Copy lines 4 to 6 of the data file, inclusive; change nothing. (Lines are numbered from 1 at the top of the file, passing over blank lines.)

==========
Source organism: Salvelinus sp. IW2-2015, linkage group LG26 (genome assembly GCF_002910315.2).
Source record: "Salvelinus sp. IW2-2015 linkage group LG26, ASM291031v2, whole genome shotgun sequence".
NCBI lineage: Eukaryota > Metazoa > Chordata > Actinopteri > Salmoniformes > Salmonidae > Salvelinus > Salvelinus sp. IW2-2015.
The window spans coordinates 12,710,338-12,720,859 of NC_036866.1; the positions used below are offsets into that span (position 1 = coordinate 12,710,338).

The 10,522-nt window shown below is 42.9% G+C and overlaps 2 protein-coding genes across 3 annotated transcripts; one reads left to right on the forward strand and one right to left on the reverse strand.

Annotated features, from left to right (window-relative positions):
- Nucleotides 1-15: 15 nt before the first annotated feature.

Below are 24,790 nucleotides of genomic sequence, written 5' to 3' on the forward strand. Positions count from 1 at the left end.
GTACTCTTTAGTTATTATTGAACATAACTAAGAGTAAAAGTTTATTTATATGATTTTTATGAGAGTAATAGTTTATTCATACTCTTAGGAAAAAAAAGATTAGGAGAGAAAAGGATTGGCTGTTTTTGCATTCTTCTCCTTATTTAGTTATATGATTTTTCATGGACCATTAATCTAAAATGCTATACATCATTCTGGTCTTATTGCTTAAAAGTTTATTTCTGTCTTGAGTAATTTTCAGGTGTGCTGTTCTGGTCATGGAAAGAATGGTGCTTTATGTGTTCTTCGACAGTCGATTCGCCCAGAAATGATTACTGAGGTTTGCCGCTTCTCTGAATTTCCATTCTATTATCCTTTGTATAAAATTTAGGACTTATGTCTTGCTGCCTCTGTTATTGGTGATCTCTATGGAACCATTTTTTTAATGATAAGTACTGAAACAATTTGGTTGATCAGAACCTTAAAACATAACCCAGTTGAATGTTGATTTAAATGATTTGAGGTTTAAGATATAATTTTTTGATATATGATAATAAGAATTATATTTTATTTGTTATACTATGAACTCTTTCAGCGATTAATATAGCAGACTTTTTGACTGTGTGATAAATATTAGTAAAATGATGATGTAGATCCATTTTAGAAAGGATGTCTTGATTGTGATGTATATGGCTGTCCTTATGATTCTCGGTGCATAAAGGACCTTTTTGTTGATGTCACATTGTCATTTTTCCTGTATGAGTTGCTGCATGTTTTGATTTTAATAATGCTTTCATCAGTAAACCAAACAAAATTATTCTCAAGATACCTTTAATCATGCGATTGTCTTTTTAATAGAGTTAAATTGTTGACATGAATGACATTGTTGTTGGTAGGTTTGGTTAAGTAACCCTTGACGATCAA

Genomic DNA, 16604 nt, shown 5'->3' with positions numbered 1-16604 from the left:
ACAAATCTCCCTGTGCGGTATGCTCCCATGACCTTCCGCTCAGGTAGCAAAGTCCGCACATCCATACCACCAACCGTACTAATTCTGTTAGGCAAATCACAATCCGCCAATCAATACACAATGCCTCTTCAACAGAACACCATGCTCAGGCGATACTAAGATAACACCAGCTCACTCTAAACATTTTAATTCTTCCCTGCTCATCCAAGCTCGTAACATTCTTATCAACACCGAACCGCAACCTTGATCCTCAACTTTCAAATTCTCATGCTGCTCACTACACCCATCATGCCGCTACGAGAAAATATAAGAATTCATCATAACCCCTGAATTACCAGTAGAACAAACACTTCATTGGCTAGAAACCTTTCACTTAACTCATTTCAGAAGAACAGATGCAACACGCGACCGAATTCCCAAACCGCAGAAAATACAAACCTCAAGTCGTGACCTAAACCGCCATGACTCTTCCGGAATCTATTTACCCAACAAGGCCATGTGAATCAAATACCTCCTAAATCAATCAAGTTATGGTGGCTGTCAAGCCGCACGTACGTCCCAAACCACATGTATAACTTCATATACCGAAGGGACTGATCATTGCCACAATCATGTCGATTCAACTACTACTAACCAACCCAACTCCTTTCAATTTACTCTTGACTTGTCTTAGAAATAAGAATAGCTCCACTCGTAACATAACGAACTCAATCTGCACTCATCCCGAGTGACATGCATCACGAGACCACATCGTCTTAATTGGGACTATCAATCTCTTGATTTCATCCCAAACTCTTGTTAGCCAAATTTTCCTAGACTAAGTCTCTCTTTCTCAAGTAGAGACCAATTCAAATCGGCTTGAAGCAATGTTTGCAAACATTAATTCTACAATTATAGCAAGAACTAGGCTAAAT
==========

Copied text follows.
The window spans coordinates 12,710,338-12,720,859 of NC_036866.1; the positions used below are offsets into that span (position 1 = coordinate 12,710,338).

The 10,522-nt window shown below is 42.9% G+C and overlaps 2 protein-coding genes across 3 annotated transcripts; one reads left to right on the forward strand and one right to left on the reverse strand.

Annotated features, from left to right (window-relative positions):